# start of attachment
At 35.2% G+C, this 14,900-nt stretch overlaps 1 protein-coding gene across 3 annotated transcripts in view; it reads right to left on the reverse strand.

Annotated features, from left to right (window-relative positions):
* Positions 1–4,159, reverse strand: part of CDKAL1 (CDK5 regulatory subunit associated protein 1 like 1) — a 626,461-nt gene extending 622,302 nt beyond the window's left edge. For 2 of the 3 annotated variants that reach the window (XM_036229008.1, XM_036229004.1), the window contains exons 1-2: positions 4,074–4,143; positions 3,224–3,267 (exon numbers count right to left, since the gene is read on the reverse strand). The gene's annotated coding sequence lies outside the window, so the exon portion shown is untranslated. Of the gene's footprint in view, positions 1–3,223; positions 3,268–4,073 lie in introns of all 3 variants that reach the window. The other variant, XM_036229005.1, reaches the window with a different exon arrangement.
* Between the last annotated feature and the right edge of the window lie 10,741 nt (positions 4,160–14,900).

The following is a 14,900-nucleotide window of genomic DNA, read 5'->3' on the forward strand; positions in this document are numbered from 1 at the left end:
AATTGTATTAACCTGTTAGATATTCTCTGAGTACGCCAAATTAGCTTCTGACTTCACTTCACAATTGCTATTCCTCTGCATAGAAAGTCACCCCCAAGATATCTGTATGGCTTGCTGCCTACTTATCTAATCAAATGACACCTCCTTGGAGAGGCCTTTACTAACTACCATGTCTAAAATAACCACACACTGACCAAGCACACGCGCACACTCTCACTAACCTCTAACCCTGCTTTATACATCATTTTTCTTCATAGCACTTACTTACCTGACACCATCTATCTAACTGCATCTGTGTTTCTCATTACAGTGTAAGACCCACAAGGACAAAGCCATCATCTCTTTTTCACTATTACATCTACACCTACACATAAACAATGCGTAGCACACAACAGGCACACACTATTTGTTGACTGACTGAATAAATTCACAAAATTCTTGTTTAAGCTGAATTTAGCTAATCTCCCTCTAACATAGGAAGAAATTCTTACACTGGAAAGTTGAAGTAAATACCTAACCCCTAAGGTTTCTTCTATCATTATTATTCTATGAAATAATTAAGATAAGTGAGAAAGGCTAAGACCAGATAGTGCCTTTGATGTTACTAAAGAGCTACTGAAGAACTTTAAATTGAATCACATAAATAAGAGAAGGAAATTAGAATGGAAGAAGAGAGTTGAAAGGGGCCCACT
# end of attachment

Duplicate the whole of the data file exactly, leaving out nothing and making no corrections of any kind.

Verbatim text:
At 35.2% G+C, this 14,900-nt stretch overlaps 1 protein-coding gene across 3 annotated transcripts in view; it reads right to left on the reverse strand.

Annotated features, from left to right (window-relative positions):
* Positions 1–4,159, reverse strand: part of CDKAL1 (CDK5 regulatory subunit associated protein 1 like 1) — a 626,461-nt gene extending 622,302 nt beyond the window's left edge. For 2 of the 3 annotated variants that reach the window (XM_036229008.1, XM_036229004.1), the window contains exons 1-2: positions 4,074–4,143; positions 3,224–3,267 (exon numbers count right to left, since the gene is read on the reverse strand). The gene's annotated coding sequence lies outside the window, so the exon portion shown is untranslated. Of the gene's footprint in view, positions 1–3,223; positions 3,268–4,073 lie in introns of all 3 variants that reach the window. The other variant, XM_036229005.1, reaches the window with a different exon arrangement.
* Between the last annotated feature and the right edge of the window lie 10,741 nt (positions 4,160–14,900).

The following is a 14,900-nucleotide window of genomic DNA, read 5'->3' on the forward strand; positions in this document are numbered from 1 at the left end:
AATTGTATTAACCTGTTAGATATTCTCTGAGTACGCCAAATTAGCTTCTGACTTCACTTCACAATTGCTATTCCTCTGCATAGAAAGTCACCCCCAAGATATCTGTATGGCTTGCTGCCTACTTATCTAATCAAATGACACCTCCTTGGAGAGGCCTTTACTAACTACCATGTCTAAAATAACCACACACTGACCAAGCACACGCGCACACTCTCACTAACCTCTAACCCTGCTTTATACATCATTTTTCTTCATAGCACTTACTTACCTGACACCATCTATCTAACTGCATCTGTGTTTCTCATTACAGTGTAAGACCCACAAGGACAAAGCCATCATCTCTTTTTCACTATTACATCTACACCTACACATAAACAATGCGTAGCACACAACAGGCACACACTATTTGTTGACTGACTGAATAAATTCACAAAATTCTTGTTTAAGCTGAATTTAGCTAATCTCCCTCTAACATAGGAAGAAATTCTTACACTGGAAAGTTGAAGTAAATACCTAACCCCTAAGGTTTCTTCTATCATTATTATTCTATGAAATAATTAAGATAAGTGAGAAAGGCTAAGACCAGATAGTGCCTTTGATGTTACTAAAGAGCTACTGAAGAACTTTAAATTGAATCACATAAATAAGAGAAGGAAATTAGAATGGAAGAAGAGAGTTGAAAGGGGCCCACT